Quick Checklist:

  • Authentic insights and process.
  • Clear, jargon-free language.

7. Fake or Cookie-Cutter Content

Experienced designers can spot a cookie-cutter portfolio from a mile away. Be genuine about your process, including the obstacles. Avoid jargon and be straightforward. Also remember to take the time to actually add real content unlike this one.

Actionable

Tips:

  • Share Real Challenges: Include the hurdles you faced and how you overcame them.
  • Be Transparent: Authenticity builds trust with your audience.

Example:

Before: “The project went smoothly and we completed it on time.”

After: “We faced significant pushback from stakeholders, but through persistent user research and clear communication, we managed to steer the project in a more user-friendly direction.”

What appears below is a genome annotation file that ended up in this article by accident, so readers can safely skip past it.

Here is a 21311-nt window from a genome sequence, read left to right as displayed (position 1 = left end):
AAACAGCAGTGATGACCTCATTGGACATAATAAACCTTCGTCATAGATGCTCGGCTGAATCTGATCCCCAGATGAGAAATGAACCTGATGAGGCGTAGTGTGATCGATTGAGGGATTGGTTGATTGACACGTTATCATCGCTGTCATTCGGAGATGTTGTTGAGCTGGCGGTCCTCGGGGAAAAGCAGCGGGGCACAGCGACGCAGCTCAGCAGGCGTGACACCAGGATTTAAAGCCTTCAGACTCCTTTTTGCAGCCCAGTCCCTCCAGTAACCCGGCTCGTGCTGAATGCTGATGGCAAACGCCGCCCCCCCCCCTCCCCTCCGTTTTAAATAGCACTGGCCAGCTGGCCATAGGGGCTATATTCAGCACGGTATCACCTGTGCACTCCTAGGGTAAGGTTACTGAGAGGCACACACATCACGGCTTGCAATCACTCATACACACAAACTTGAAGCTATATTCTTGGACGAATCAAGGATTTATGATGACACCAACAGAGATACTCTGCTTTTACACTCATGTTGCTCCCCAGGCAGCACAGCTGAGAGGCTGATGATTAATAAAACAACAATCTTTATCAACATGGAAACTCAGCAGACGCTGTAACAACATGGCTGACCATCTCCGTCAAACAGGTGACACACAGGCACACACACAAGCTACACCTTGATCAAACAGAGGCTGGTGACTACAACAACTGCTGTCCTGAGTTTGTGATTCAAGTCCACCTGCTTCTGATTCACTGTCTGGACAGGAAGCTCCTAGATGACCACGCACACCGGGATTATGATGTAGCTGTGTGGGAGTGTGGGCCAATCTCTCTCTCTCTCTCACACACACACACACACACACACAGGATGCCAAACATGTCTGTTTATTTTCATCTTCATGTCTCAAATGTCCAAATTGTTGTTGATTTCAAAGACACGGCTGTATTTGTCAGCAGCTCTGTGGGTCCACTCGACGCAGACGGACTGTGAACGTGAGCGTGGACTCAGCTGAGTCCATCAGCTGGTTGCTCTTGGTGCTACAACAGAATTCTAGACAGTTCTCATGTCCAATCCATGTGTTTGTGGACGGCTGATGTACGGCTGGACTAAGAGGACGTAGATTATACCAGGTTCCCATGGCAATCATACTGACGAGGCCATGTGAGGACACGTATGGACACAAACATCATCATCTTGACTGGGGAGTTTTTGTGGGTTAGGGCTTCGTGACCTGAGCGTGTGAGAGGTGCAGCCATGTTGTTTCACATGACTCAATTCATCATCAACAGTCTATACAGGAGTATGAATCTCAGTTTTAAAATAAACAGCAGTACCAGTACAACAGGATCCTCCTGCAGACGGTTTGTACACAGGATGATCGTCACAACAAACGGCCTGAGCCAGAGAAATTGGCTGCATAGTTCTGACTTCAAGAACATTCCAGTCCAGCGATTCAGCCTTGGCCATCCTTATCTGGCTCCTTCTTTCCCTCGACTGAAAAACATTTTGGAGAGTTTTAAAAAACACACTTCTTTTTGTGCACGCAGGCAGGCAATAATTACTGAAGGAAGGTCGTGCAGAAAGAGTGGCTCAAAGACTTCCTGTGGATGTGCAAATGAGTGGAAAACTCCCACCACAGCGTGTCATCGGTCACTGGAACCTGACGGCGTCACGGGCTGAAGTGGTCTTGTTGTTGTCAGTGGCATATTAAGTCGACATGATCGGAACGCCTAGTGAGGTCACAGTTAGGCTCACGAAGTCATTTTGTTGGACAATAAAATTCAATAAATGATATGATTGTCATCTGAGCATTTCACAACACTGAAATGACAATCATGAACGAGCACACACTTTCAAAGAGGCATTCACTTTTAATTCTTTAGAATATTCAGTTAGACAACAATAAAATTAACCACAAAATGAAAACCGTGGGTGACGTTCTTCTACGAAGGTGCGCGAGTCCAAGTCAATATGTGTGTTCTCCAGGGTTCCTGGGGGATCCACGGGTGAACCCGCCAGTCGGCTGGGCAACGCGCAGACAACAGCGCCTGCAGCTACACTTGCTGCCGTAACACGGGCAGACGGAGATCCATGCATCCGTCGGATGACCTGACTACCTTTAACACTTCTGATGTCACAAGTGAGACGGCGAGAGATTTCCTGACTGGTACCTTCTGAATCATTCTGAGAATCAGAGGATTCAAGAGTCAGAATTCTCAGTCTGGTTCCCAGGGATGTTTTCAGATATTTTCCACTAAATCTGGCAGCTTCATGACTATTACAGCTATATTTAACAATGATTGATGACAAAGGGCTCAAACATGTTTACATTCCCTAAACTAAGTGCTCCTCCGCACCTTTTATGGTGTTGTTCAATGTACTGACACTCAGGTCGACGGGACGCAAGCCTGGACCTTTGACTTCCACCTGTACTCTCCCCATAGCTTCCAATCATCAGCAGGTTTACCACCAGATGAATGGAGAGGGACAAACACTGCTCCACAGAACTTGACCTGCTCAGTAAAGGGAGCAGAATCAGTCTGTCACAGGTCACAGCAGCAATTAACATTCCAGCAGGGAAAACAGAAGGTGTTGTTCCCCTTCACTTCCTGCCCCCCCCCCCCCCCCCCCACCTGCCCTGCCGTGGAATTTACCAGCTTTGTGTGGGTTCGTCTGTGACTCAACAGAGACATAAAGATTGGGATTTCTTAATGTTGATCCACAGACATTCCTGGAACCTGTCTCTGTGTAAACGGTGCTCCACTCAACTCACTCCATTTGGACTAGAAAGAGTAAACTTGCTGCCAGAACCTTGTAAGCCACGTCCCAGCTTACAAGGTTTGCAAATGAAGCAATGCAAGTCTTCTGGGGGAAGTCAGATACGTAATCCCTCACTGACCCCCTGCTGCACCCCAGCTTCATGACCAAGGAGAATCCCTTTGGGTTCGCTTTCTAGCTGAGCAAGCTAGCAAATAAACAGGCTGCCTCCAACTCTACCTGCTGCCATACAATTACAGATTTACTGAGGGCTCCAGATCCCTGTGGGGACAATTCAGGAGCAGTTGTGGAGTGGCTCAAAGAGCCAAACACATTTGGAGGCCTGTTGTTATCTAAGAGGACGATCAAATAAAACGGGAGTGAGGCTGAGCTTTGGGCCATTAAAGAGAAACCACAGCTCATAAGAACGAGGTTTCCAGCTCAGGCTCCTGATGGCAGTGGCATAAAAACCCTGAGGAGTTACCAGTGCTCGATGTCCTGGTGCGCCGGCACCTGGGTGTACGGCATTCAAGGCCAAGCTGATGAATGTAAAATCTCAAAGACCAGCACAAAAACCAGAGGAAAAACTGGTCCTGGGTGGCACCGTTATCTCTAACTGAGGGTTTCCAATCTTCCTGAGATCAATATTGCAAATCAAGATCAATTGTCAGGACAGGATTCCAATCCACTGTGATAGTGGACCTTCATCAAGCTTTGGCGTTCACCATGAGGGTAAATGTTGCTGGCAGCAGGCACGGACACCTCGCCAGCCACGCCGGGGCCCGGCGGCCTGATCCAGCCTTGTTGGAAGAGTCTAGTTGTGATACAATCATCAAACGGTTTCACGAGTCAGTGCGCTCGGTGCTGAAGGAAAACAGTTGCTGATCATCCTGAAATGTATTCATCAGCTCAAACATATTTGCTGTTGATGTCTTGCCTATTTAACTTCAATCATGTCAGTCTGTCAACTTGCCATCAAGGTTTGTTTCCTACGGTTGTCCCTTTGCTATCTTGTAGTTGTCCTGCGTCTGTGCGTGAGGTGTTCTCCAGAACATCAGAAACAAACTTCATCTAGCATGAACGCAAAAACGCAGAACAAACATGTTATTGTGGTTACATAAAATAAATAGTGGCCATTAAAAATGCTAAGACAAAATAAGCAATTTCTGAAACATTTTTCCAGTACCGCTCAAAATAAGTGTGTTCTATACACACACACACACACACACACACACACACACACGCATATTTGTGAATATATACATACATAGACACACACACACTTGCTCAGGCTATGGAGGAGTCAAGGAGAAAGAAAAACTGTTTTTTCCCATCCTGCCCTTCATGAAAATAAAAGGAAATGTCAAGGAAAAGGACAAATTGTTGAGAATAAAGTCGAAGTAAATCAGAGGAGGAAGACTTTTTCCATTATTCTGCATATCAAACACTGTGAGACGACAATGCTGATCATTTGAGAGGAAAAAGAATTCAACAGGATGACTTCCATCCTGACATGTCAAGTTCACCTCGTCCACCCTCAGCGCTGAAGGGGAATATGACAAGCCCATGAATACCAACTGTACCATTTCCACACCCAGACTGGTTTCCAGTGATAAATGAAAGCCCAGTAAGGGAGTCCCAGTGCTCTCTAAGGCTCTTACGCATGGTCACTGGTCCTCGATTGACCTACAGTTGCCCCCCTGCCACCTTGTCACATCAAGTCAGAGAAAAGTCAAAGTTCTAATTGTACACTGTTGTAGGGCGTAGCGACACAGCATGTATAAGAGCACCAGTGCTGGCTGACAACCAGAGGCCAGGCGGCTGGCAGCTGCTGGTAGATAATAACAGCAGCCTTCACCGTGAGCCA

Quick Checklist:

  • Real challenges and solutions.
  • Transparent, authentic content.

8. Lack of Storytelling

ref: https://dribbble.com/shots/22914172-Portfolio

Your case study should read like a story, not a report. Focus on one main challenge and narrate your journey to solve it.

Actionable Tips:

  • Focus on a Specific Problem: Choose one significant challenge and build your narrative around it.
  • Make It Engaging: Use storytelling techniques to keep the reader hooked.

Example:

Before: “We conducted user research and created user personas.”

After: “Our user base was frustrated with slow loading times. I led a team to revamp the backend, reducing load times by 70%, resulting in higher user satisfaction and retention.”

Quick Checklist:

  • Focus on a specific, significant problem.
  • Engaging storytelling techniques.

You can become a successful UX designer by by avoiding these common mistakes and incorporating storytelling and visuals, you can create a UX portfolio that stands out and truly showcases your skills and experience. Do you have any additional tips or experiences to share? Let us know in the comments!